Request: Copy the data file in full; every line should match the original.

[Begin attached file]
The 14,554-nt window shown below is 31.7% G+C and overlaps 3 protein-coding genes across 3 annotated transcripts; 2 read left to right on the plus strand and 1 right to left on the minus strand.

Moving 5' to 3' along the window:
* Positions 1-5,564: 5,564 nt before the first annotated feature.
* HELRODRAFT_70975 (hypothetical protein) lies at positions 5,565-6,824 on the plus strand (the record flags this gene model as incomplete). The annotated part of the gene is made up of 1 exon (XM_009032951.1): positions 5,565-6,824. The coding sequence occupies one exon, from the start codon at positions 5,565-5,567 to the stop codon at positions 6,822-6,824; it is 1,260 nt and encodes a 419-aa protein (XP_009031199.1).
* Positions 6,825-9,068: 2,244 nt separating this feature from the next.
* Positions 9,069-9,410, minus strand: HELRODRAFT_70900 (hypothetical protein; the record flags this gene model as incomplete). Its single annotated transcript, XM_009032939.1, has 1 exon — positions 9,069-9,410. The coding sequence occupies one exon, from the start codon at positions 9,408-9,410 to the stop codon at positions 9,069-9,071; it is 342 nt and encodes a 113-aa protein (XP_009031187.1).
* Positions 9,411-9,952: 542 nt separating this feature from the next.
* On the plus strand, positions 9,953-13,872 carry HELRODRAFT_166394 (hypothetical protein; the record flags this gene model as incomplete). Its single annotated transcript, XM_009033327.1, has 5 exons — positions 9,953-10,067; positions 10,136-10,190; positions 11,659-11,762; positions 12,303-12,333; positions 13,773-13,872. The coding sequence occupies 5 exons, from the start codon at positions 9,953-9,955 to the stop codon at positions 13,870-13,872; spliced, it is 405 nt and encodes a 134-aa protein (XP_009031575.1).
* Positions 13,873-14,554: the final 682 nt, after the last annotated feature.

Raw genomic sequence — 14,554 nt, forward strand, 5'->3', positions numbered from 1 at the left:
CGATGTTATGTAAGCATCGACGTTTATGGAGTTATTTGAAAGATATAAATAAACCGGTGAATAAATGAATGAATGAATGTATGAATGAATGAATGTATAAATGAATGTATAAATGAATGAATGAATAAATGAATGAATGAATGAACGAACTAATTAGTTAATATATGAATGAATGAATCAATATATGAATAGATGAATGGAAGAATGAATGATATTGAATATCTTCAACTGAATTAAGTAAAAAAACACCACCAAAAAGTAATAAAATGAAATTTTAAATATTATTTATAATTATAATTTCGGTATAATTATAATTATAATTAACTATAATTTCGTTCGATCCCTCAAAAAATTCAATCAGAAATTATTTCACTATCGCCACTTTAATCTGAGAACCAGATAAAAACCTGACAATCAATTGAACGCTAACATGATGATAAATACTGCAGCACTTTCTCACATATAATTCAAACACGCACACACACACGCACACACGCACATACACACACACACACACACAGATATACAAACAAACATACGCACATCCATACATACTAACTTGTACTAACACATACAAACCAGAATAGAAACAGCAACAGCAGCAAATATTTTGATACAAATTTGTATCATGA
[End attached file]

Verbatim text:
The 14,554-nt window shown below is 31.7% G+C and overlaps 3 protein-coding genes across 3 annotated transcripts; 2 read left to right on the plus strand and 1 right to left on the minus strand.

Moving 5' to 3' along the window:
* Positions 1-5,564: 5,564 nt before the first annotated feature.
* HELRODRAFT_70975 (hypothetical protein) lies at positions 5,565-6,824 on the plus strand (the record flags this gene model as incomplete). The annotated part of the gene is made up of 1 exon (XM_009032951.1): positions 5,565-6,824. The coding sequence occupies one exon, from the start codon at positions 5,565-5,567 to the stop codon at positions 6,822-6,824; it is 1,260 nt and encodes a 419-aa protein (XP_009031199.1).
* Positions 6,825-9,068: 2,244 nt separating this feature from the next.
* Positions 9,069-9,410, minus strand: HELRODRAFT_70900 (hypothetical protein; the record flags this gene model as incomplete). Its single annotated transcript, XM_009032939.1, has 1 exon — positions 9,069-9,410. The coding sequence occupies one exon, from the start codon at positions 9,408-9,410 to the stop codon at positions 9,069-9,071; it is 342 nt and encodes a 113-aa protein (XP_009031187.1).
* Positions 9,411-9,952: 542 nt separating this feature from the next.
* On the plus strand, positions 9,953-13,872 carry HELRODRAFT_166394 (hypothetical protein; the record flags this gene model as incomplete). Its single annotated transcript, XM_009033327.1, has 5 exons — positions 9,953-10,067; positions 10,136-10,190; positions 11,659-11,762; positions 12,303-12,333; positions 13,773-13,872. The coding sequence occupies 5 exons, from the start codon at positions 9,953-9,955 to the stop codon at positions 13,870-13,872; spliced, it is 405 nt and encodes a 134-aa protein (XP_009031575.1).
* Positions 13,873-14,554: the final 682 nt, after the last annotated feature.

Raw genomic sequence — 14,554 nt, forward strand, 5'->3', positions numbered from 1 at the left:
CGATGTTATGTAAGCATCGACGTTTATGGAGTTATTTGAAAGATATAAATAAACCGGTGAATAAATGAATGAATGAATGTATGAATGAATGAATGTATAAATGAATGTATAAATGAATGAATGAATAAATGAATGAATGAATGAACGAACTAATTAGTTAATATATGAATGAATGAATCAATATATGAATAGATGAATGGAAGAATGAATGATATTGAATATCTTCAACTGAATTAAGTAAAAAAACACCACCAAAAAGTAATAAAATGAAATTTTAAATATTATTTATAATTATAATTTCGGTATAATTATAATTATAATTAACTATAATTTCGTTCGATCCCTCAAAAAATTCAATCAGAAATTATTTCACTATCGCCACTTTAATCTGAGAACCAGATAAAAACCTGACAATCAATTGAACGCTAACATGATGATAAATACTGCAGCACTTTCTCACATATAATTCAAACACGCACACACACACGCACACACGCACATACACACACACACACACACAGATATACAAACAAACATACGCACATCCATACATACTAACTTGTACTAACACATACAAACCAGAATAGAAACAGCAACAGCAGCAAATATTTTGATACAAATTTGTATCATGA